Results for: “Poor--Medical care--Massachusetts--Upton--History--19th century” (977 collections)SCUA

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Jeffrey, Fred P.

Fred P. Jeffrey, 1911-1997.

2 boxes (1 linear feet).
Call no.: FS 010

Frederick Painter Jeffrey was born in the coal mining town of Trauger, Pennsylvania in February 1911. Jeffrey received a BA in poultry husbandry at Pennsylvania State College in 1932 and then an MS in poultry genetics at Massachusetts State College in 1934. Jeffrey became a professor of Poultry Science at Rutgers University from 1935-1944; after leaving Rutgers, Jeffrey became a professor in the Poultry Science Department at the University of Massachusetts, a department he later headed. In 1954 he became the Dean of the Stockbridge School of Agriculture, a position he held until his retirement in 1971. Frederick Painter Jeffrey died in September 1997.

The Frederick Painter Jeffrey Papers include materials about his work with Bantam chickens and document his tenure at the University of Massachusetts Amherst. There are also limited materials related to his family and schooling.

Subjects

  • Poultry--Breeding
  • University of Massachusetts Amherst--Faculty
  • University of Massachusetts Amherst. Department of Poultry Science
  • University of Massachusetts Amherst. Stockbridge School of Agriculture

Contributors

  • Jeffrey, Fred P.

Jones, Richard, 1937-1991

Richard Jones Papers, ca.1970-1991.

2 boxes (1 linear feet).
Call no.: FS 006

Over the course of his esteemed dance career, Richard Jones performed with Eleo Pomare Company, the Miguel Godreau Dance Company, and the Xochipillian Dance Group. Jones was appointed to the staff of the University of Massachusetts on September 1, 1973, and remained with the department until his death in 1991. While at the University, Jones was the founding artistic director of the Amdans Theater, and was the artistic director of the University Dancers from 1979 to 1991.

The Jones Papers are a collection of photographs and reviews of Jones’s choreography during the 1970s and 1980s. A copy of Jones’s original essay, “Costuming for Three Styles of Dance,” (circa 1975) appears in the collection, as do photographs, playbills, posters, Amdans Theatre and University Dancers reviews. The Papers also contain letters to Jones from the Boston Ballet and the American College Dance Festival, as well as reviews of Jones’s choreography for professional companies outside the University.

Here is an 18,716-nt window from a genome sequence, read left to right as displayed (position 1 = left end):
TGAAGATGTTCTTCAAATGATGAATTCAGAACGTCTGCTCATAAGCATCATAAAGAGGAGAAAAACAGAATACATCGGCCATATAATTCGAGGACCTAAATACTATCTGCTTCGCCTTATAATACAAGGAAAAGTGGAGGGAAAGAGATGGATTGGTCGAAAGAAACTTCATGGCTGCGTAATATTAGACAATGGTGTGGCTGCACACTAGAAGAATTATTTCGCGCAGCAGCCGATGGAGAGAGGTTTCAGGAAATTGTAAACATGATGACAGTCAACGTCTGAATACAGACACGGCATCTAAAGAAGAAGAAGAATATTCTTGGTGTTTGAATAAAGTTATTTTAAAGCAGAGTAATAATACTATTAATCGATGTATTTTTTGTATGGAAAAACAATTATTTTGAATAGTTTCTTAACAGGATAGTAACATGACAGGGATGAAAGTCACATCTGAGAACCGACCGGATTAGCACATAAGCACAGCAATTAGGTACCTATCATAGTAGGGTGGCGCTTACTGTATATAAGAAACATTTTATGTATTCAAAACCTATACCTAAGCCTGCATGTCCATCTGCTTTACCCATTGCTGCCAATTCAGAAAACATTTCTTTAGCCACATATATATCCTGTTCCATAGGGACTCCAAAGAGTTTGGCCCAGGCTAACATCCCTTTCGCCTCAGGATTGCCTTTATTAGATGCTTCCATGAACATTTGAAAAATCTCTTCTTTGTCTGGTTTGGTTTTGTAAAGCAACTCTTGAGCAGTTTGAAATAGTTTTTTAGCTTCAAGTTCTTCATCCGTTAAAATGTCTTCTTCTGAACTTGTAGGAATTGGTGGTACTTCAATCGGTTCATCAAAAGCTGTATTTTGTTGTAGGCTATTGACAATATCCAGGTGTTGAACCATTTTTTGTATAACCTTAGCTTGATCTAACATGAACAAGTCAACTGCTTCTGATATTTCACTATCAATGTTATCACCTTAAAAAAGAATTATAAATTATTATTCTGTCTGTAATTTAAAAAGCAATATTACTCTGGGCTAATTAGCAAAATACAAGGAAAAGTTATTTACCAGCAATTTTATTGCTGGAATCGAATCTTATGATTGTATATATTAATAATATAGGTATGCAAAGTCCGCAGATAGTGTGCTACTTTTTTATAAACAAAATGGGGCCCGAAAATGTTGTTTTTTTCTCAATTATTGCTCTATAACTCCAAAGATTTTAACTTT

Subjects

  • Admans Theatre
  • Dance
  • University Dancers (University of Massachusetts Amherst)
  • University of Massachusetts Amherst--Faculty
  • University of Massachusetts Amherst. Department of Music and Dance

Contributors

  • Jones, Richard

Types of material

  • Photographs

Junkins, Donald

Donald Junkins Papers, 1961-1970.

3 boxes (1.5 linear feet).
Call no.: FS 074

A poet, expert on the works of Hemingway, Robert Francis, and D.H. Lawrence, and a 1953 graduate of the University, Donald Junkins directed the Master of Fine Arts in English program from 1966. Junkins juggled his career as a poet with his work at the University, focusing his teaching energy on literature, not creative writing, to save his creative resources. Before turning his energies to poetry, Junkins studied theology at Boston University School of Theology. While a student, Junkins met poet Robert Francis, took courses with Robert Lowell and, discovering his love of poetry through these contacts, Junkins life path was forever changed. After leaving Boston University, Junkins taught creative writing at Chico State University before coming to the University.

The Donald Junkins Papers document some of his creative output while at the University through a collection of literary journals containing his poetry, drafts of poems, published and unpublished with notes and galley proofs of his poetry collection And Sandpipers She Said, published by The University of Massachusetts Press in 1970. Two mimeographed publications of student poems represent his teaching work at Chico State University.

Subjects

  • Poetry
  • University of Massachusetts Amherst--Faculty
  • University of Massachusetts Amherst. Department of English

Contributors

  • Junkins, Donald

King, Anita

Anita King Papers, 1989-2003.

3 boxes (4.5 linear feet).
Call no.: MS 727

A lifelong activist and organizer, King graduated from Smith College in 1937 and completed her master’s in social work at Columbia University. By the 1960s she was active with the Women’s International League for Peace and Freedom and later went on to work as an administrator with the National Institute of Mental Health. In 1988, King returned to the Pioneer Valley and opened up a small family therapy practice from her home in Williamsburg. Soon after, she began her affiliation with the Sierra Club’s population program recruiting students as interns and volunteers from her alma mater. After volunteering as the chair of the Massachusetts Sierra Club population committee for 19 years, Anita King retired at the age of 95 in 2011.

Part of the Global Population and Environmental Program of Sierra Club, the population program was headed by Anita King for nearly two decades. During that time she organized 20 lectures with speakers from a variety of organizations, such as Thoraya Obaid and Margaret Catley-Carlson. Her papers contain correspondence, speeches, administrative and subject files she kept on various issues through the early 2000s.

Subjects

  • Overpopulation
  • Sierra Club. Massachusetts Chapter

Contributors

  • King, Anita

Knapp, David C.

David C. Knapp Papers, 1990-1995..

1 box (1.5 linear feet).
Call no.: RG 003/1 K63
Bears
Bears

Born in Syracuse, New York, in 1927, David C. Knapp studied at Syracuse University (BA, 1947) and the University of Chicago (M.A., 1948; PhD, 1953)., before joining the faculty in government at the University of New Hampshire. Recognized as an able administrator from early in his career, Knapp was appointed assistant to the university president and then Dean of the College of Liberal Arts (1961-1962). Leaving UNH in 1963, he served successively as associate director of the Study of American Colleges of Agriculture, director of the Institute of College and University Administrators of the American Council on Education, and Dean of the New York State College of Human Ecology at Cornell University (1968-1974) before being elected president of the University of Massachusetts in 1978. He retired in 1990.